Ithacans gather in the Commons for the 37th annual Apple Harvest Festival, a celebration of one of New York's most iconic agricultural exports.

Michael Suguitan/Sun Staff Photographer

Ithacans gather in the Commons for the 37th annual Apple Harvest Festival, a celebration of one of New York's most iconic agricultural exports.

September 30, 2019

37th Annual Ithaca Apple Festival Draws Thousands to Commons

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Crowds of people gathered in the Ithaca Commons this weekend for Tompkins County’s Apple Harvest Festival, an annual celebration of New York’s apple growers and cider makers. Entering its 37th year, the three-day festival has been a long-standing tradition that marks the beginning of fall and highlights local small businesses.

From Friday to Sunday afternoon, area college students and locals enjoyed the wide variety of music, carnival games, tastings and seasonal treats offered to attendees. Over 20 local farmers had stalls centered on the Commons and surrounding streets, selling products and ingredients sourced from Ithaca’s hinterlands, notably including at least five apple donut vendors — long one of the festival’s crowd favorites.

The festival typically receives over 120 vendors and 30,000 visitors throughout its three days of operation.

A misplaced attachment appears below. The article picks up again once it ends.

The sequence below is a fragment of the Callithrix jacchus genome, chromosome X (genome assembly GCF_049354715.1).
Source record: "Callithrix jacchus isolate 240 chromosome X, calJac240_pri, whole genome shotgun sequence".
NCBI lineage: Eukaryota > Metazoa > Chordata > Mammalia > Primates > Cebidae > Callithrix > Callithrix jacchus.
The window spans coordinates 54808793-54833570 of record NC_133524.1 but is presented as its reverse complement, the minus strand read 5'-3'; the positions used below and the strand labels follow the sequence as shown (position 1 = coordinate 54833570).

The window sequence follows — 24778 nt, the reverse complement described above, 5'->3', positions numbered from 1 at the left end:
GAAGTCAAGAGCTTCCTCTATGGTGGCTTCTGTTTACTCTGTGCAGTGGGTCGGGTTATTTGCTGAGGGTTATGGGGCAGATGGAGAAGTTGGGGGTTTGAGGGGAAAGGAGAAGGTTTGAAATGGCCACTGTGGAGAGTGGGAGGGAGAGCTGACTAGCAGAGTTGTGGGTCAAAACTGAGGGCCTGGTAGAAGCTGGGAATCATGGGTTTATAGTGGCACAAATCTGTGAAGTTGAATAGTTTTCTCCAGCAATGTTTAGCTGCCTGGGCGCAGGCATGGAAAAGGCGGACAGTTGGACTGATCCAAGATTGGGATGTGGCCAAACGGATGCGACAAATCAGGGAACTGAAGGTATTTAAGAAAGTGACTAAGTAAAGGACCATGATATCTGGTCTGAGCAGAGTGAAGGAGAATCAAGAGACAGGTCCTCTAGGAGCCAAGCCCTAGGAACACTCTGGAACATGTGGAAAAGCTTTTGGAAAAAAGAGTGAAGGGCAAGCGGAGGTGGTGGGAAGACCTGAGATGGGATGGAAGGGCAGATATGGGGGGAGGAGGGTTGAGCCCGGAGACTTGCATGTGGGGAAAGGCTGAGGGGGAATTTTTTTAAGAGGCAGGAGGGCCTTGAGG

Beyond Upstate New York’s apples, food vendors also featured international cuisines, such as Greek gyros, West Indian dishes, and Himilayan food from Tibetan Momo.

Ximena Sanchez ’22 said she “looks forward to it every year,” explaining that “this is my fifth year going” and provides a chance “to support local businesses and local growers.”

Families stopped to listen to live music as local bands such as Raquel & the Wildflowers and Kitestrings performed throughout each day. Street performers also provided ambiance, playing flutes, trombones, harmonicas, and other unique instruments.

Andrea Bonds ’20, said that she plays “a little bit of classical and then I’ll do lyrical pieces as well,” explaining that “classical shows off my technical skill, but lyrical kind of captures people’s attention.” The flute-player said this was her fourth year participating as a street musician during AppleFest.

The festival also featured a Cider Passport trail, where people could sample cider from restaurants on the commons like the Moosewood Restaurant and Ithaca Coffee Company. Downtown Ithaca’s website, one of the festival’s organizers, explained that “downtown businesses will be offering delicious ciders by the glass, tastings, pairings, and mixed cider cocktails” and would be entered to win gift cards to shops and eateries in Ithaca.